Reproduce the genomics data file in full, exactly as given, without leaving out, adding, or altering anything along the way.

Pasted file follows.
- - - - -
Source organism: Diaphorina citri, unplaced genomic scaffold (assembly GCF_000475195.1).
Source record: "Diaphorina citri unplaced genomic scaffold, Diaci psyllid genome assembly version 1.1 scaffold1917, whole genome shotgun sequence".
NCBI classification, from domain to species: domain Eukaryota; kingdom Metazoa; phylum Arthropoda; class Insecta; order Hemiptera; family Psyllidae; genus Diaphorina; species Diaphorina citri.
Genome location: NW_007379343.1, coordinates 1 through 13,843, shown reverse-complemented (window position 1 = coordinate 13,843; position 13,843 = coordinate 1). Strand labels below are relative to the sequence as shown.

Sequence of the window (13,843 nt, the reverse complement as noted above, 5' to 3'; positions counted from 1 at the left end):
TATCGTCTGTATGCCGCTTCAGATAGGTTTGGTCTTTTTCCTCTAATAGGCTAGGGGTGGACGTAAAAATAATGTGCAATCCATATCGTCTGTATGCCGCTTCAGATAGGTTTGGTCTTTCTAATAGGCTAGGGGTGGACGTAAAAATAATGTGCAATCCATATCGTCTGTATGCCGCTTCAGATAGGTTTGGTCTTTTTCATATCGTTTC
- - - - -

Source organism: Diaphorina citri, unplaced genomic scaffold (assembly GCF_000475195.1).
Source record: "Diaphorina citri unplaced genomic scaffold, Diaci psyllid genome assembly version 1.1 scaffold1917, whole genome shotgun sequence".
NCBI classification, from domain to species: domain Eukaryota; kingdom Metazoa; phylum Arthropoda; class Insecta; order Hemiptera; family Psyllidae; genus Diaphorina; species Diaphorina citri.
Genome location: NW_007379343.1, coordinates 1 through 13,843, shown reverse-complemented (window position 1 = coordinate 13,843; position 13,843 = coordinate 1). Strand labels below are relative to the sequence as shown.

Sequence of the window (13,843 nt, the reverse complement as noted above, 5' to 3'; positions counted from 1 at the left end):
TATCGTCTGTATGCCGCTTCAGATAGGTTTGGTCTTTTTCCTCTAATAGGCTAGGGGTGGACGTAAAAATAATGTGCAATCCATATCGTCTGTATGCCGCTTCAGATAGGTTTGGTCTTTCTAATAGGCTAGGGGTGGACGTAAAAATAATGTGCAATCCATATCGTCTGTATGCCGCTTCAGATAGGTTTGGTCTTTTTCATATCGTTTC